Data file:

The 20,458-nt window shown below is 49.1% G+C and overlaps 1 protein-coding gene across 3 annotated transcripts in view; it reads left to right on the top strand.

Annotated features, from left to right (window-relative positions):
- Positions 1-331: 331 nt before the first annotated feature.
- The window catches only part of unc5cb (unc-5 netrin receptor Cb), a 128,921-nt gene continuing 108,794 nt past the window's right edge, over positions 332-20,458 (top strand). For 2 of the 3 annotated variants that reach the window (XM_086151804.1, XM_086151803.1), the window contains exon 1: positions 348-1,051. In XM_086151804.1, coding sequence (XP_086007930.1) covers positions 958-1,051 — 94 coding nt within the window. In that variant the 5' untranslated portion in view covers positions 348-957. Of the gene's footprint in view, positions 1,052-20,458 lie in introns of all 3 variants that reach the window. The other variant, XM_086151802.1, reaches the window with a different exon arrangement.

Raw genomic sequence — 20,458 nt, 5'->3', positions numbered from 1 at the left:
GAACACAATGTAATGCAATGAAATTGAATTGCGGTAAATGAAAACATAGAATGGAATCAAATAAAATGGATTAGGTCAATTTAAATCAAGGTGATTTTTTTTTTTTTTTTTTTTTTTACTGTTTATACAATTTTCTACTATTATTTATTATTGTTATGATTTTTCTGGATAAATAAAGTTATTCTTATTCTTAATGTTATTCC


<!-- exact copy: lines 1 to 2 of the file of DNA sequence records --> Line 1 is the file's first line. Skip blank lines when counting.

The 20,458-nt window shown below is 49.1% G+C and overlaps 1 protein-coding gene across 3 annotated transcripts in view; it reads left to right on the top strand.

Annotated features, from left to right (window-relative positions):